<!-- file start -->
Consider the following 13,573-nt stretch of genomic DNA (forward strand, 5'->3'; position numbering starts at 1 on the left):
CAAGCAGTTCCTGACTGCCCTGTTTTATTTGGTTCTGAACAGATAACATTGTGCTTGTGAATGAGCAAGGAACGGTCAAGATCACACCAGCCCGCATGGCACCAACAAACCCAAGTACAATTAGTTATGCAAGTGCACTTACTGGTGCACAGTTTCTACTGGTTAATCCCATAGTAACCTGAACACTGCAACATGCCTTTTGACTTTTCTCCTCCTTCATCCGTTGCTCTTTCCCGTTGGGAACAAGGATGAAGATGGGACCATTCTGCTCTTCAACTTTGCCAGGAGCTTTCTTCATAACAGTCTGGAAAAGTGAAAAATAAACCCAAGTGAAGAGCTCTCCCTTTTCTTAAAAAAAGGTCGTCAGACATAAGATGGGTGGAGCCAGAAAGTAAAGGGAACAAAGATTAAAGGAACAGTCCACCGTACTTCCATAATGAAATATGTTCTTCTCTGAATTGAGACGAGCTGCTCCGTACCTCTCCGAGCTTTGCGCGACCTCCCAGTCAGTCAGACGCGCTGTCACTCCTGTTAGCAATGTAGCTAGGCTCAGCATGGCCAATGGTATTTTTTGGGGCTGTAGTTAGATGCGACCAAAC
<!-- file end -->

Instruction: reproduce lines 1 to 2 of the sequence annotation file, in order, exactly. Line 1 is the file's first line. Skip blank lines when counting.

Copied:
Consider the following 13,573-nt stretch of genomic DNA (forward strand, 5'->3'; position numbering starts at 1 on the left):
CAAGCAGTTCCTGACTGCCCTGTTTTATTTGGTTCTGAACAGATAACATTGTGCTTGTGAATGAGCAAGGAACGGTCAAGATCACACCAGCCCGCATGGCACCAACAAACCCAAGTACAATTAGTTATGCAAGTGCACTTACTGGTGCACAGTTTCTACTGGTTAATCCCATAGTAACCTGAACACTGCAACATGCCTTTTGACTTTTCTCCTCCTTCATCCGTTGCTCTTTCCCGTTGGGAACAAGGATGAAGATGGGACCATTCTGCTCTTCAACTTTGCCAGGAGCTTTCTTCATAACAGTCTGGAAAAGTGAAAAATAAACCCAAGTGAAGAGCTCTCCCTTTTCTTAAAAAAAGGTCGTCAGACATAAGATGGGTGGAGCCAGAAAGTAAAGGGAACAAAGATTAAAGGAACAGTCCACCGTACTTCCATAATGAAATATGTTCTTCTCTGAATTGAGACGAGCTGCTCCGTACCTCTCCGAGCTTTGCGCGACCTCCCAGTCAGTCAGACGCGCTGTCACTCCTGTTAGCAATGTAGCTAGGCTCAGCATGGCCAATGGTATTTTTTGGGGCTGTAGTTAGATGCGACCAAAC